In a group setting, a leader’s mood is very salient to group members and as a result, leaders are a key source of mood contagion. Mood contagion means that one person’s mood (e.g., sad) transfers to another person. Due to having greater formal authority and power, social psychologists suggest that leaders tend to display their emotions publicly, including negative emotions such as anger, contempt and disgust. Although leaders are prone to exhibiting their emotions, researchers have questioned the value of leaders displaying negative emotions, inferring that due to mood contagion, followers will exhibit negative emotions as well. Further research is needed on the impact of leader mood on followers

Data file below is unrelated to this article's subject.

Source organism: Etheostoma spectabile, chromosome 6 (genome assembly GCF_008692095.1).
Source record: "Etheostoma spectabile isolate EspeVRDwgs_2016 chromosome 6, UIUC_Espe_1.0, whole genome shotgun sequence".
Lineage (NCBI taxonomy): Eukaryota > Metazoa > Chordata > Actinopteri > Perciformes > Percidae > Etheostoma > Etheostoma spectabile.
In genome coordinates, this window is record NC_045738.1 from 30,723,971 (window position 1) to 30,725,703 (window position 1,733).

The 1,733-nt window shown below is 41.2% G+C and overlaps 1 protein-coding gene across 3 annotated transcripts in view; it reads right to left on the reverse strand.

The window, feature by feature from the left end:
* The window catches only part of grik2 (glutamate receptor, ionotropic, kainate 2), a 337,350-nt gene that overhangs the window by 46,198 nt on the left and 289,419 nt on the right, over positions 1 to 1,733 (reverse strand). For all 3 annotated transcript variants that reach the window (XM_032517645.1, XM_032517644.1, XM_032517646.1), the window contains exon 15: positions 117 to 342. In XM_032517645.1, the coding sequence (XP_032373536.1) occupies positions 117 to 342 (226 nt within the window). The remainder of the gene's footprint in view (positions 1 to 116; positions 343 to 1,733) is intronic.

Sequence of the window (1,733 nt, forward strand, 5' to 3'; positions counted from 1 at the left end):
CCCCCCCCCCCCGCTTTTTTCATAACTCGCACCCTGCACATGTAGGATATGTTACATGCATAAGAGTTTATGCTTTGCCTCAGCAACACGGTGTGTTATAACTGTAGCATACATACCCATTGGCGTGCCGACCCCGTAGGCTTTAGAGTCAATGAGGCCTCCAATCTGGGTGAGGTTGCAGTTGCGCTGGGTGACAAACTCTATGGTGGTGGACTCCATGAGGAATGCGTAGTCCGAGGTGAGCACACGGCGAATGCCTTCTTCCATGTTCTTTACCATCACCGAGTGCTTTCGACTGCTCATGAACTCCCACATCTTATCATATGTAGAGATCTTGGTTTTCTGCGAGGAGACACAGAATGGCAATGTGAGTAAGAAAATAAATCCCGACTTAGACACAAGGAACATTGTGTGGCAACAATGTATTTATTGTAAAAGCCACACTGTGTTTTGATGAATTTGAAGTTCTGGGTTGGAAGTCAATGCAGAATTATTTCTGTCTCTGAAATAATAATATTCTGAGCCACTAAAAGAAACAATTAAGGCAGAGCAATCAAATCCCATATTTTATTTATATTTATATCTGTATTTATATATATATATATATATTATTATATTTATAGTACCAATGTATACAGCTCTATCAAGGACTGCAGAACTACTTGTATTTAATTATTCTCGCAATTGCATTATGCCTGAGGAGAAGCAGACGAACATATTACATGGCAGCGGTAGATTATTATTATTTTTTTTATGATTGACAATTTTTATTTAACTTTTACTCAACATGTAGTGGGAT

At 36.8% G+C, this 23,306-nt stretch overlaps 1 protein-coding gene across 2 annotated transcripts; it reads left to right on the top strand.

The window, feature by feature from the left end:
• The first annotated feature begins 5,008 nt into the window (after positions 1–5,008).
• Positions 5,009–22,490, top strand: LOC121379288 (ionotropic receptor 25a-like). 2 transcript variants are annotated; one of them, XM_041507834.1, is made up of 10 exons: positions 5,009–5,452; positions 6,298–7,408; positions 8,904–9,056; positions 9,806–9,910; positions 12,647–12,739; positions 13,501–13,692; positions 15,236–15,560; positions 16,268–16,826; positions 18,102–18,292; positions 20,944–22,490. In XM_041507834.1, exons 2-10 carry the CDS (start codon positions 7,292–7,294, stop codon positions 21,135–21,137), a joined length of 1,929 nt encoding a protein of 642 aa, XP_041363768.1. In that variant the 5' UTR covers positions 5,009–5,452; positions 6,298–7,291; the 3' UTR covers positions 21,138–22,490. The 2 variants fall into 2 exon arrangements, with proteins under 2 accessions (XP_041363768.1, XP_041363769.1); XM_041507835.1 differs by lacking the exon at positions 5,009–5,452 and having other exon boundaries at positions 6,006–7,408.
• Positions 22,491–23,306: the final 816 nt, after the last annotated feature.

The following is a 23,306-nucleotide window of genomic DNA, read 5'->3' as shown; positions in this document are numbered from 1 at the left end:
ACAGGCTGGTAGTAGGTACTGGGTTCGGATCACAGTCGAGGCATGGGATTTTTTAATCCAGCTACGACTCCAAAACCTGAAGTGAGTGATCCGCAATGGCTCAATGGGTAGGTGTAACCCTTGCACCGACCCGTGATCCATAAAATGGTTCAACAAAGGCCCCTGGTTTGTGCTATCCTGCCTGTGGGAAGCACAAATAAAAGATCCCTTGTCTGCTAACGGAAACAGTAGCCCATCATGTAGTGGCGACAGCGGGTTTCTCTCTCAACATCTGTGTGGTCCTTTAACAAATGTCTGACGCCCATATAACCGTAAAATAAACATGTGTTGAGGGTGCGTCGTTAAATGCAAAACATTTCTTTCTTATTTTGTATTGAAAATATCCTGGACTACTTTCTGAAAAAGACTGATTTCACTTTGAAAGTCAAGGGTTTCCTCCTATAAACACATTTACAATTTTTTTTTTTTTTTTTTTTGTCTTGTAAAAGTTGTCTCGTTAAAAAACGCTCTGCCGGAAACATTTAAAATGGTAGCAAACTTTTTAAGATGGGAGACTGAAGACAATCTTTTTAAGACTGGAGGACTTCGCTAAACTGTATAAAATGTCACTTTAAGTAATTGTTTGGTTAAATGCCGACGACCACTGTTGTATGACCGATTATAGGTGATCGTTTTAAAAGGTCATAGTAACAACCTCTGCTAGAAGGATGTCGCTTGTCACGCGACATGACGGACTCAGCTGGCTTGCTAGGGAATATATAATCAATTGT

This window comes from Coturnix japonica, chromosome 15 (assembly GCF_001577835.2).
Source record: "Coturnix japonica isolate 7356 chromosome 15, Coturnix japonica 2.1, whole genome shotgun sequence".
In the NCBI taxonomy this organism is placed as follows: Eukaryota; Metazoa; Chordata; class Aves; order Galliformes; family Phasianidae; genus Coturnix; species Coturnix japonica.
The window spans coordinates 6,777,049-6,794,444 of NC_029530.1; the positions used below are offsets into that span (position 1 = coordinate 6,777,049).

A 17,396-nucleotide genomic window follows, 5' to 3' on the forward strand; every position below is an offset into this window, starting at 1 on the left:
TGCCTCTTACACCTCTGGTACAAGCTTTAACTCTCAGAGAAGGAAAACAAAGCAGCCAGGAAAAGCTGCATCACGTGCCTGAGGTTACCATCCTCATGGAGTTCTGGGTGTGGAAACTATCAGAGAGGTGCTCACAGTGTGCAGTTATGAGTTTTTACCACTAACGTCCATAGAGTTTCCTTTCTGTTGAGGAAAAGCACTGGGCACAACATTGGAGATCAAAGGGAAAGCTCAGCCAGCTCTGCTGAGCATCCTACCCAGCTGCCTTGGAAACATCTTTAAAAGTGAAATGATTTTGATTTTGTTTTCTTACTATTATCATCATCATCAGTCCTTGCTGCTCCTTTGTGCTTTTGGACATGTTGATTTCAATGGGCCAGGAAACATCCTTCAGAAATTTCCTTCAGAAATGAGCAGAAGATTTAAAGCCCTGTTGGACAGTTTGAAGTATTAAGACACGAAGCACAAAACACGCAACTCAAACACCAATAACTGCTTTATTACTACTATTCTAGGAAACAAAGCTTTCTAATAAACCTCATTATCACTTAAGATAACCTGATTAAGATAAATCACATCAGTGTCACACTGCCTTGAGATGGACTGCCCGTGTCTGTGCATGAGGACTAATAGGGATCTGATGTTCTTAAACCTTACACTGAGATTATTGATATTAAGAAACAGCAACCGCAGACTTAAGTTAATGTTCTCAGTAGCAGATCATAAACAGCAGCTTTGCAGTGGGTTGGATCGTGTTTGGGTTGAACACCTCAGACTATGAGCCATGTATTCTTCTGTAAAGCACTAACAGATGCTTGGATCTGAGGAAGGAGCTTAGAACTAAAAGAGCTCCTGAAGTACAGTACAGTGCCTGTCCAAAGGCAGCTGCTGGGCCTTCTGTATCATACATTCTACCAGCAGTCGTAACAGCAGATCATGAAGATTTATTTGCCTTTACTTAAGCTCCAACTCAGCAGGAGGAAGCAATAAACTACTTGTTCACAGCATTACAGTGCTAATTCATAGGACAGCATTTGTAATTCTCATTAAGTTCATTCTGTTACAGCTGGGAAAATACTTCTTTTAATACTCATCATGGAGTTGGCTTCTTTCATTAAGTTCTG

(i.e., mood contagion) as well as the leader-follower relationship overall.
In the current study, Dr. Sun, Dr. Wayne and Dr. Liu used experience-sampling methods, collecting data through daily surveys completed by employees and their leaders of a real-estate company in China. Seventy leader-follower dyads completed 2 daily surveys during each of 10 successive work days (over 2,700 data points). The research team will use this dataset to answer the following questions:
Whether a leader should express or hide one’s mood in front of followers is an important managerial challenge for almost every leader. The current study will try to provide a clear direction for leaders about when and how to express mood in interactions with followers in the workplace. Data analyses are commencing and results of the study will be posted on the website after the analyses are completed.